CONTACT: SCOTT HAUSER
100 Old Public Library
Iowa City IA 52242
(319) 384-0007; fax (319) 384-0024
'Killing Fields' journalist lectures at UI Oct. 27
IOWA CITY, Iowa -- Dith Pran, the celebrated Cambodian journalist whose
harrowing escape from his native country was portrayed in the movie "The
Killing Fields," will present a lecture at 8 p.m. Tuesday, Oct. 27
in the Buchanan Auditorium of the Pappajohn Business Administration Building
at the University of Iowa.
Pran, who describes himself as a "one-person crusade" in reporting
about the genocide that took place in Cambodia in the 1970s, will visit
the UI as an Ida Beam Visiting Professor sponsored by the Office of International
Education in the UI College of Education.
The lecture, which is free and open to the public, is presented in conjunction
with "Global Focus '98: Human Rights," the UI's year-long commemoration
of the 50th anniversary of the Universal Declaration of Human Rights.
"Dith Pran is a testament to the power of the human spirit to endure
the kind of political evil that most of us couldn't imagine, let alone
survive," says Paul Retish, director of the Office of International
Education. "He speaks humbly, but powerfully, about individual liberty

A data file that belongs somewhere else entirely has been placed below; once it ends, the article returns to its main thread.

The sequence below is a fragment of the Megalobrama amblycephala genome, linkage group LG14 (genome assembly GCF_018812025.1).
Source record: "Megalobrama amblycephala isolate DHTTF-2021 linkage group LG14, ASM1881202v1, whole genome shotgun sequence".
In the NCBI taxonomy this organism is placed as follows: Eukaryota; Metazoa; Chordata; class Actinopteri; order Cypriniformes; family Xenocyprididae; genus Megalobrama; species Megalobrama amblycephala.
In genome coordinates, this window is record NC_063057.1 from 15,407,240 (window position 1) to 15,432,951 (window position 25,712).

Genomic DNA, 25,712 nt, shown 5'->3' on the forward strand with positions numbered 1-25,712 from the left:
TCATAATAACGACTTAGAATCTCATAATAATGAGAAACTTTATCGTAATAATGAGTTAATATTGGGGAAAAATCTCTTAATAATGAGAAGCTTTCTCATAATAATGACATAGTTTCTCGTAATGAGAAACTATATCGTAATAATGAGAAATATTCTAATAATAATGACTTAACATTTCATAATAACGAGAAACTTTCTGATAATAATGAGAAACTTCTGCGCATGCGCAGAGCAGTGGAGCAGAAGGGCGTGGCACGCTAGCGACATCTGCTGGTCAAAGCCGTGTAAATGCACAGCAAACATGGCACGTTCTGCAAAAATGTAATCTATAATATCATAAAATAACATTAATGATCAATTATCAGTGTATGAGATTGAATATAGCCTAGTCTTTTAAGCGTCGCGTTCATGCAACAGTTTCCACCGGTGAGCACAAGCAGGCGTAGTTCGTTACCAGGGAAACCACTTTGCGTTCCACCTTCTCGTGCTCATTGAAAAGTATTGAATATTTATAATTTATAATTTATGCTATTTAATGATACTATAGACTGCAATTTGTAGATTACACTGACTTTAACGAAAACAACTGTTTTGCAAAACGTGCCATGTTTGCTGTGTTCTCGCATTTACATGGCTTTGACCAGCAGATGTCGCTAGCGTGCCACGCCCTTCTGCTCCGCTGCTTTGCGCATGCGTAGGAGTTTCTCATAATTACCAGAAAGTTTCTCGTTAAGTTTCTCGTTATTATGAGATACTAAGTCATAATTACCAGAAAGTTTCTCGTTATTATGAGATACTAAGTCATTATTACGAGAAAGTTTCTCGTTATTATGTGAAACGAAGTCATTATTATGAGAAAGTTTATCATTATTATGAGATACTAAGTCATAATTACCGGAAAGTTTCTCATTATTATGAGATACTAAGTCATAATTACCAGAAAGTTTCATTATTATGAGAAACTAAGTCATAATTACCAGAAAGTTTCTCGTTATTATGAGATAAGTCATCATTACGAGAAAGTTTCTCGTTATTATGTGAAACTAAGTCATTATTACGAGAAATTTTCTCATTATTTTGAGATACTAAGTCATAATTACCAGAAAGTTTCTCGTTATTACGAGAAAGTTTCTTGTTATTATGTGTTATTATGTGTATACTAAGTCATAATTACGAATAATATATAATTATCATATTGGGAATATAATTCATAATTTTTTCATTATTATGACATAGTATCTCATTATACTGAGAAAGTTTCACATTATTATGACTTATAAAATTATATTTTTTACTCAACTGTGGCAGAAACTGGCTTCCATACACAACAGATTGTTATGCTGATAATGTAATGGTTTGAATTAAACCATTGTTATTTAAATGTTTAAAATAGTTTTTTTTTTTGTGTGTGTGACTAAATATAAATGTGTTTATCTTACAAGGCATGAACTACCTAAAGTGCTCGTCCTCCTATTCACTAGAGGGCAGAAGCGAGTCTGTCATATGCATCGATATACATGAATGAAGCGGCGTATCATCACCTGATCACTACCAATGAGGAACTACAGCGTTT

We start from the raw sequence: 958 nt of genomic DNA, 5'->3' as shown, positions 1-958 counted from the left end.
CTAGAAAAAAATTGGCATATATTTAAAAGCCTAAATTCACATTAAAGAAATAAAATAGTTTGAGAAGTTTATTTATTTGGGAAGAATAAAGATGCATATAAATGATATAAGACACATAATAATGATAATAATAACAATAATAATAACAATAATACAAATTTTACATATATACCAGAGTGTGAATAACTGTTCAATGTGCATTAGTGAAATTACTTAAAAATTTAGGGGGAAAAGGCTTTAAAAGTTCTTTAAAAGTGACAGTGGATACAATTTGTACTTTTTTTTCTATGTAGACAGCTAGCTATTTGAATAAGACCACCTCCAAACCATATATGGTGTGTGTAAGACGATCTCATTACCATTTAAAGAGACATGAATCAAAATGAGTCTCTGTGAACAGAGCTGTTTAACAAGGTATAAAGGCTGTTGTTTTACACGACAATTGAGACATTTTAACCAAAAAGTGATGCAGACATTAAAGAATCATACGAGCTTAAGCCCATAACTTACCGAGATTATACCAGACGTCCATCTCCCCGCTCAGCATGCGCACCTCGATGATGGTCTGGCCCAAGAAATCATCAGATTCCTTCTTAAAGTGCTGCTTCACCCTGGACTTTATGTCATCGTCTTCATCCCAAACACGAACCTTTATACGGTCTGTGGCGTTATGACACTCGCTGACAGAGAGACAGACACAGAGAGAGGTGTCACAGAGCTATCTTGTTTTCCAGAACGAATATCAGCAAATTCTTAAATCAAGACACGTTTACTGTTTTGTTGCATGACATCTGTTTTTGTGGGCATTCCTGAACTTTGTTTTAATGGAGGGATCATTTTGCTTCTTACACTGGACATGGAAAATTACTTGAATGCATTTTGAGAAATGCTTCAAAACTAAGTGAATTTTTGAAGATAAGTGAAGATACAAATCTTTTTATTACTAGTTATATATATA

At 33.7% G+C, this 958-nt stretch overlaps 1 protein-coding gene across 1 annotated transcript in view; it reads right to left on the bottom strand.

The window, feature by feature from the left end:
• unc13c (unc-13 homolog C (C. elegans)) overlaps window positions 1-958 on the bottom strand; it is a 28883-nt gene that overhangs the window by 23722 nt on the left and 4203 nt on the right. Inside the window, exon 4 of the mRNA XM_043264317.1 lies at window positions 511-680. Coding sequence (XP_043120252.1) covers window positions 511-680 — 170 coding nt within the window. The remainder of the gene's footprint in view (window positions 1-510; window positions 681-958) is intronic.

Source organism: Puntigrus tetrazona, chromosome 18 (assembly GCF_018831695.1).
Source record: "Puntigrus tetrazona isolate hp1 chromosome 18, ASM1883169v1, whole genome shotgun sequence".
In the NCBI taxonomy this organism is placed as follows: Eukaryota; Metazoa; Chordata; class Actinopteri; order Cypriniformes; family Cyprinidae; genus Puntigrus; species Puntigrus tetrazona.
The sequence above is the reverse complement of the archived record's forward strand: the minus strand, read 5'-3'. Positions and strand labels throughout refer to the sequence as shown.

and conscience in a way that goes to the heart of what human rights are
Pran and New York Times correspondent Sydney Schanberg reported on the
civil war in Cambodia from 1972 to 1975, staying to cover the fall of Phnom
Penh after other Americans and Cambodian dependents were evacuated. When
the communist Khmer Rouge took over the capital, Pran, Schanberg and two
other journalists were captured and sentenced to death.
Pran convinced Khmer Rouge officials that Schanberg and the other journalists
were neutral French journalists, winning their release. Pran was sentenced
to the Khmer Rouge's forced labor camps, known as the "Killing Fields,"
where he endured starvation and torture. He escaped to Thailand in 1979.
Schanberg won the Pulitzer Prize for his coverage of the Cambodian civil
war, accepting on behalf of Pran and himself.
Pran, who has worked as a photojournalist for the New York Times since
1980, lost more than 50 relatives to the Khmer Rouge regime, including
his father, three brothers, a sister and their families.
He is the founder of The Dith Pran Holocaust Awareness Project Inc.
He also served as a Goodwill Ambassador to the United Nations Commissioner
for Refugees in 1985.
He compiled and edited "Children of Cambodia's Killing Fields:
Memoirs by Survivors" (Yale University Press, 1997).
The Ida Beam Visiting Professor program is named after Ida Beam of Vinton,
who willed her farm to the UI Foundation in 1977. With proceeds from the
sale of the farm the UI established a fund to bring top scholars in a variety
of disciplines to the UI for lectures and discussions.
For more information about Global Focus '98, visit the website: http://www.uiowa.edu/~98
Please note: The Institute for Cinema and Culture and the Comparative
Literature Program have scheduled two screenings of the film "The
Killing Fields" to coincide with Pran's visit to campus. The movie
will be shown at 7 p.m. Friday, Oct. 23 and Saturday, Oct. 24 in Room 101
of the Becker Communications Building. The screenings are free and open
to the public.